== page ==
Op-Ed: How Build Back Better’s Universal Pre-K and Affordable Childcare Provisions Fall Short of Being Transformative Policies

David Trimmer is a guest contributor to Brief Policy Perspectives and a first-year MPA student.

The U.S. House recently passed a version of President Biden’s domestic spending bill. Two significant provisions seek to create a universal Pre-K system and affordable childcare programs in every state. However, the political process has been grueling for Build Back Better (BBB) and has come with a heavy cost to Biden’s original plans. Looking at the current text and how the early childhood programs are designed, those who want transformative policies that will help families take care of and educate their children may be extremely disappointed. 

“Universal” Pre-K

First, let’s examine the implementation of universal Pre-K in BBB. The original proposal for Pre-K was for the federal government to send the majority of the money needed to fund Pre-K programs to the states so they could set up their own system. Now in the program’s first three years, only a fraction of what is necessary would be sent to the states. The federal government will effectively send block grants to the states that are inadequate to fund a universal program properly. Looking closer, in the first year, states will receive four billion dollars in total. A generous estimate says that this amount would only be sufficient to fund free pre-k spots for around 5% of children. This change would likely result in many states rejecting the Pre-K program, primarily those with Republican-controlled governments. For states that opt into the program, it  would be very difficult to pick up the remaining cost, likely requiring them to ration out Pre-K spots to children. Therefore, the proposed plan is anything but universal.

Childcare is Even Worse

The childcare program also suffers from this implementation problem as states need to agree to accept federal funding and commit to the cost-sharing agreement. However, the childcare plan would also be means-tested. To gain access to the subsidies, parents will need to meet the requirements of an activities test which includes employment or training of some kind. The activity test will likely exclude some of the poorest families from gaining access to subsidies, and they will be unable to afford childcare. 

Additionally, subsidies will only be available to families making below a certain threshold. The BBB text, as it stands, states that families making one dollar above their states’ median income would be ineligible for subsidies for the first year. The following two years would only see a modest increase to the thresholds. With wages for childcare workers mandated to be increased by tens of thousands of dollars, the price of childcare will rise, making the unsubsidized cost unbearable for some middle-income families during the program’s first three years. For example, a family of two making 75,000 dollars a year and a family of three making 90,000 a year would have to pay the entire cost of high-quality childcare, which is estimated to be $25,000 a year. When this amount is compared to these families’ net incomes, the unsubsidized cost would be close to half of their yearly earnings. Therefore, childcare will not be affordable for everyone.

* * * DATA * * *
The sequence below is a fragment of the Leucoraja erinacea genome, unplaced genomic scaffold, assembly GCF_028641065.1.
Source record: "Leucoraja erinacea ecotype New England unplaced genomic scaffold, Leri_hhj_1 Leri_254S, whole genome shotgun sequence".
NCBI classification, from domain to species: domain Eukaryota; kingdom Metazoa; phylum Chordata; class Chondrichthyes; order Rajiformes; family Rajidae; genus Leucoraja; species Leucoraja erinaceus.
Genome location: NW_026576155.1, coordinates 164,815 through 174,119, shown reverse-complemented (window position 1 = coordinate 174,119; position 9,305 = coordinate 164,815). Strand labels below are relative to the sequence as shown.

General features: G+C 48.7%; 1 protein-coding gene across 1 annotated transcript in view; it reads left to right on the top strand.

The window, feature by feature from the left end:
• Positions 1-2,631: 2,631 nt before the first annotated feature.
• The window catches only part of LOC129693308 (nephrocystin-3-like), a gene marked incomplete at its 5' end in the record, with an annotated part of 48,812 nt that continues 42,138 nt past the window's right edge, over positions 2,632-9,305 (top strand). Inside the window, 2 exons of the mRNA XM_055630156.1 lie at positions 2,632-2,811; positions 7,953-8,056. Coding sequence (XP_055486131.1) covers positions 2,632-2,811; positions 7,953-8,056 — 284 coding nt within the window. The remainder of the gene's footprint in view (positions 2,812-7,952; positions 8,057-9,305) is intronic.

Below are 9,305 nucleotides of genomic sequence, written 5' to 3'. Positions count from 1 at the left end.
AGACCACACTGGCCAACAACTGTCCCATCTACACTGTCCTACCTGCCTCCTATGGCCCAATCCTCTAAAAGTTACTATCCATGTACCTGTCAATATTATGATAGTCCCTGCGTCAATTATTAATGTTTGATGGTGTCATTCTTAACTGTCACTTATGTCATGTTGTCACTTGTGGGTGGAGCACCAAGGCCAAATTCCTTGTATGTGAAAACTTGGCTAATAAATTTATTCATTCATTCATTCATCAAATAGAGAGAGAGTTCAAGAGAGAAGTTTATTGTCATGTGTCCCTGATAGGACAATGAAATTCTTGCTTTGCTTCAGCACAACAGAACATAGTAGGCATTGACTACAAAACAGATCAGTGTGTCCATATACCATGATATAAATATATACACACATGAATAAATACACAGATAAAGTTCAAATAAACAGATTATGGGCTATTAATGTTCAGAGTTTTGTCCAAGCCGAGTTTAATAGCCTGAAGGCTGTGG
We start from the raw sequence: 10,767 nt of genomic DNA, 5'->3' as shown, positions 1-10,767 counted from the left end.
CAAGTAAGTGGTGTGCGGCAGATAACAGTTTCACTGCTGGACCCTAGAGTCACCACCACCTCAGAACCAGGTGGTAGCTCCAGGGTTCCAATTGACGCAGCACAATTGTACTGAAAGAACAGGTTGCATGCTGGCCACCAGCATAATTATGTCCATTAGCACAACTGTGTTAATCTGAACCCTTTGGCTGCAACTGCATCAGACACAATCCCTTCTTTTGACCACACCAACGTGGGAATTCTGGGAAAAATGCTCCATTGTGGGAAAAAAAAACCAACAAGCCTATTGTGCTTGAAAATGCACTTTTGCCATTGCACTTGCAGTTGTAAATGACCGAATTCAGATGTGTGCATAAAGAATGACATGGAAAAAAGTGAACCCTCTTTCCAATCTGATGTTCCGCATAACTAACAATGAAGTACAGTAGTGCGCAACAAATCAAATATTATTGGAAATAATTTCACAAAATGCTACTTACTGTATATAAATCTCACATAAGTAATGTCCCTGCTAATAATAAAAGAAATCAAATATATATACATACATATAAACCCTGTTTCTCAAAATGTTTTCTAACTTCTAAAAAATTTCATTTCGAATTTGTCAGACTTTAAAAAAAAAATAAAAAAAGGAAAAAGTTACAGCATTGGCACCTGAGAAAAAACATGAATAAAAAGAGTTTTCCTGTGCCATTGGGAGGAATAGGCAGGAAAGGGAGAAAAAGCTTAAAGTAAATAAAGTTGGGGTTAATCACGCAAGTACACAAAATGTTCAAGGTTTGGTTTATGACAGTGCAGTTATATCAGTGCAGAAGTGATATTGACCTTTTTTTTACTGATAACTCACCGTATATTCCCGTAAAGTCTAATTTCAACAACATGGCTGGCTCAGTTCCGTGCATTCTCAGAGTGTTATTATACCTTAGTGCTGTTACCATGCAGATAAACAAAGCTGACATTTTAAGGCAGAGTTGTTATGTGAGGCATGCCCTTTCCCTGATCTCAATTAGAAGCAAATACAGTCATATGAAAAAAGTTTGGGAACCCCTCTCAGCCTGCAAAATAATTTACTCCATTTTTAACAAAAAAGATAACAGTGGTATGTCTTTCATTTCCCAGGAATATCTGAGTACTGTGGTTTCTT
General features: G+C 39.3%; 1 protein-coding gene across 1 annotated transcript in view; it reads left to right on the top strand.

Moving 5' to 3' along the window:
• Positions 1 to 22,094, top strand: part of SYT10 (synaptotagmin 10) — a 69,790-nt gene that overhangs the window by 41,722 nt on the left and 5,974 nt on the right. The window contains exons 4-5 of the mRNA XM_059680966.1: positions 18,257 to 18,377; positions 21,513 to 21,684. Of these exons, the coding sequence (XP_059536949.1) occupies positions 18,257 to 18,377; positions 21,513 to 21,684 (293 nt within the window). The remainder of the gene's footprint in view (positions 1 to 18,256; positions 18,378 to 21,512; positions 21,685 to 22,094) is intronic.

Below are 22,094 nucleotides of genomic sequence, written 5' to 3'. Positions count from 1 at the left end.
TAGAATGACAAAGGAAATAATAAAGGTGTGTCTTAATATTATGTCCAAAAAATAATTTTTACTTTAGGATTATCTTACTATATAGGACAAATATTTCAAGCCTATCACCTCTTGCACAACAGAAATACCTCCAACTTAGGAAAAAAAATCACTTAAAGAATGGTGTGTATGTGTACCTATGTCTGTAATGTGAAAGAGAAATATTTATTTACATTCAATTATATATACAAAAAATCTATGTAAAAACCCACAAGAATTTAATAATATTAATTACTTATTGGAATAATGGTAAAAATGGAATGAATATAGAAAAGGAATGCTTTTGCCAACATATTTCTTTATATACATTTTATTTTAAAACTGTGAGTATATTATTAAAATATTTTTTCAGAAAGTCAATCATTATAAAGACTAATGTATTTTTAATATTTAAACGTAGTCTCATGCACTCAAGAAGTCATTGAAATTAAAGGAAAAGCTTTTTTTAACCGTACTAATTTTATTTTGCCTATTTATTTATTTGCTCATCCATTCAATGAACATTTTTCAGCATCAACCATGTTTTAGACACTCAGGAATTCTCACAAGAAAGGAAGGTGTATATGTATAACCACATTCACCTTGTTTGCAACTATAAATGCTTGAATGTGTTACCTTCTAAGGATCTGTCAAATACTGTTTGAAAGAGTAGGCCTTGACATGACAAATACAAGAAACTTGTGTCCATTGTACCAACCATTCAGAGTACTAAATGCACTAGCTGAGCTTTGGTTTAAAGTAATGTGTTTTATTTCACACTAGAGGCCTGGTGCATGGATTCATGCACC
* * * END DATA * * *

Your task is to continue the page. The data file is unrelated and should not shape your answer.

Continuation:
The Senate’s Opportunity

The Senate has yet to pass a version of Build Back Better and therefore has an opportunity to re-allocate more funding to the Pre-K and childcare programs, so they are more transformative. Senate negotiations will likely result in the removal of paid family leave and immigration reform, as well as a SALT deduction limit. Therefore, around 400 billion dollars could be allocated to the Pre-K and childcare programs. The Senate could increase Pre-K funding for the first three years so states could set up a Pre-K system properly. Senators could also eliminate the activities test for the childcare program and raise the thresholds to a point where middle-class families are not overwhelmed by the unsubsidized cost of childcare. If the Senate took this opportunity, it would enhance the quality of the Pre-K and childcare programs for those who participate now and make the provisions worth fighting for when they are up for renewal. 

Build Back Better has good intentions, and there are still some positive aspects about the bill. However, the Pre-K and childcare programs are designed in a way that will deny people access and offer inadequate benefits for many who qualify. If these problems are not solved in the Senate, Build Back Better will fail to provide the early childhood services it promises to deliver.

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